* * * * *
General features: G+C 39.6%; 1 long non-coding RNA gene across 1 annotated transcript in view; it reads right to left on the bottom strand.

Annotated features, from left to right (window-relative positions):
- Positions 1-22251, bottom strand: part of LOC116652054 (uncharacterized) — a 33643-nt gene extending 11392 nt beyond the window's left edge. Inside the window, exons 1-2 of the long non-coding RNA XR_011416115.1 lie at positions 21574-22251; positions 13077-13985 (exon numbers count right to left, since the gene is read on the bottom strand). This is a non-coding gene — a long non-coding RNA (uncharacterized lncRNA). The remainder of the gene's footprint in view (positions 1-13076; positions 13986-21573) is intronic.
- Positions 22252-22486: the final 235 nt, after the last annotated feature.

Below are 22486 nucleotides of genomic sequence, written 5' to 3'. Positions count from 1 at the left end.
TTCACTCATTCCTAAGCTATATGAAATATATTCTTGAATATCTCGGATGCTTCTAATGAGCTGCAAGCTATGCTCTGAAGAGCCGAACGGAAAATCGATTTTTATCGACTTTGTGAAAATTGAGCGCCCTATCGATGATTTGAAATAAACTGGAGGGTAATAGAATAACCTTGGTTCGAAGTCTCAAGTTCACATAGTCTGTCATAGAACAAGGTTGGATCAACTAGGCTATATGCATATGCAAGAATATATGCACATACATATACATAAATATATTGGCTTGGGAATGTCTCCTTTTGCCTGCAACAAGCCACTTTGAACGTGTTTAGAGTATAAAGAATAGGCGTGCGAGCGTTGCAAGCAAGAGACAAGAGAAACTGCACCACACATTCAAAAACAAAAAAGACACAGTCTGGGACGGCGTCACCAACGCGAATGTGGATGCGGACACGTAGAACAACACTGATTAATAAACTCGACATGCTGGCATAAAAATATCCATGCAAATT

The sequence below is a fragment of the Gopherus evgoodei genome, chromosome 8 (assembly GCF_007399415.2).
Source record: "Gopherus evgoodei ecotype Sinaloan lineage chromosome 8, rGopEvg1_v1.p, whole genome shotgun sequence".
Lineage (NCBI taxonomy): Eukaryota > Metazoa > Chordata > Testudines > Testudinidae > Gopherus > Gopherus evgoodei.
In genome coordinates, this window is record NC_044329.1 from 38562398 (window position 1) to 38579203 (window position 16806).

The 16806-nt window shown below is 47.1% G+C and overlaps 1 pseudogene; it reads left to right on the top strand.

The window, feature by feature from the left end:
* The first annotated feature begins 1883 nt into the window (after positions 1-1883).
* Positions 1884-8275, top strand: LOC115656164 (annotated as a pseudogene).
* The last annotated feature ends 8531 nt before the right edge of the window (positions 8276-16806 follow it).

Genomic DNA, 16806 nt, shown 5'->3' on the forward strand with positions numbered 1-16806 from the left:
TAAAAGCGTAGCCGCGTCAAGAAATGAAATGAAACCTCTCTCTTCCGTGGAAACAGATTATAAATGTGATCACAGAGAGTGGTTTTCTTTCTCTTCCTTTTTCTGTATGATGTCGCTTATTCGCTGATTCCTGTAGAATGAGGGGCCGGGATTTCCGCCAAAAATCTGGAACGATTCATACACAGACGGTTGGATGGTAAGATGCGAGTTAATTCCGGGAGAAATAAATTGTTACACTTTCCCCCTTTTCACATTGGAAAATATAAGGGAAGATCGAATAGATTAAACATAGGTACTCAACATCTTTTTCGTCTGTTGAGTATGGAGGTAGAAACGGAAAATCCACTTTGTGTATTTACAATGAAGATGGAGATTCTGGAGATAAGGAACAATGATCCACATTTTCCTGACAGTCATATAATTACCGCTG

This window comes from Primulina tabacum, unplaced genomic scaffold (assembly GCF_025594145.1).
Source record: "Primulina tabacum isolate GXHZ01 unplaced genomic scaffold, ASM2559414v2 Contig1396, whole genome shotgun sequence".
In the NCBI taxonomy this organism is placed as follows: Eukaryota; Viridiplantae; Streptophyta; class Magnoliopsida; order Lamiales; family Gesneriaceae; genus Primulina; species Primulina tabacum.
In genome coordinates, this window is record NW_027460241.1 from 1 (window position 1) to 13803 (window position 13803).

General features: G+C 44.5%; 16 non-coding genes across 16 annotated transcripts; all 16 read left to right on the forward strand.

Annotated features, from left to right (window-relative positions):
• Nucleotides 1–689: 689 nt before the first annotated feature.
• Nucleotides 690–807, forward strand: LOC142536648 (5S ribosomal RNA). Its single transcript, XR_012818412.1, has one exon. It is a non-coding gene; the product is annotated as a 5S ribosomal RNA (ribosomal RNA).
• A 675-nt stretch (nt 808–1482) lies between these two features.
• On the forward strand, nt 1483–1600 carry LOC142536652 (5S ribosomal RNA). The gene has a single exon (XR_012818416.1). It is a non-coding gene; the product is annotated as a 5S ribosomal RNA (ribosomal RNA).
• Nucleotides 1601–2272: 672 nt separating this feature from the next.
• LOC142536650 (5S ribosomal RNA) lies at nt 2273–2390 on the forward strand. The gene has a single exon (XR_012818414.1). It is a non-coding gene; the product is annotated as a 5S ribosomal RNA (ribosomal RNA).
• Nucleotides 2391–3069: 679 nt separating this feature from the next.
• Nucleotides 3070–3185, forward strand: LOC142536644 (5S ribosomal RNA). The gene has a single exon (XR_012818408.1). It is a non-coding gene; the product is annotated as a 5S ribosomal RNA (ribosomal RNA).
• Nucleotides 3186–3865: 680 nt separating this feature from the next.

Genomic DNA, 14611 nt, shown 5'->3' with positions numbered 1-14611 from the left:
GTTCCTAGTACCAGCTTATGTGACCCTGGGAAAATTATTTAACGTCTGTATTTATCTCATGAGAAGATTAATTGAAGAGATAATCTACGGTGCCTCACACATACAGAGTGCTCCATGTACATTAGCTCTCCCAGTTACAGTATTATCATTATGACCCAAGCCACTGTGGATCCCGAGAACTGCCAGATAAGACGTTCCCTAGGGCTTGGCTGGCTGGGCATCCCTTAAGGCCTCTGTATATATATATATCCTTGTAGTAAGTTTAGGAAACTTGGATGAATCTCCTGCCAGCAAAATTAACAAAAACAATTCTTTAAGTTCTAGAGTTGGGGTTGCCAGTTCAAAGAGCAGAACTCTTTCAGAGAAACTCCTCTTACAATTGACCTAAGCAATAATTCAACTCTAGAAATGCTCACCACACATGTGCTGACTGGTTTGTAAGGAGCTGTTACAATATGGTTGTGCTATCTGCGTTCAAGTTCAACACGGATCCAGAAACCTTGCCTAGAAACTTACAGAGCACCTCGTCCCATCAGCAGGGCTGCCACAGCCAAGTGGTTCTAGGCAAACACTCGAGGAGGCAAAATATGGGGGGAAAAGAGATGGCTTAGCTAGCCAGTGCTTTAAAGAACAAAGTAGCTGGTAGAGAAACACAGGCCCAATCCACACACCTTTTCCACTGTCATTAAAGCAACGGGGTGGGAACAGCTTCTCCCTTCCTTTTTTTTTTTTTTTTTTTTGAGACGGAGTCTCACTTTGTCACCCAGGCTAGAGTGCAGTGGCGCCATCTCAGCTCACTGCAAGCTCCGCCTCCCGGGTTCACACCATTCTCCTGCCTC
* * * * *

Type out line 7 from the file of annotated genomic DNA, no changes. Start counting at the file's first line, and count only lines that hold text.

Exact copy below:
The sequence below is a fragment of the Gopherus evgoodei genome, chromosome 8 (assembly GCF_007399415.2).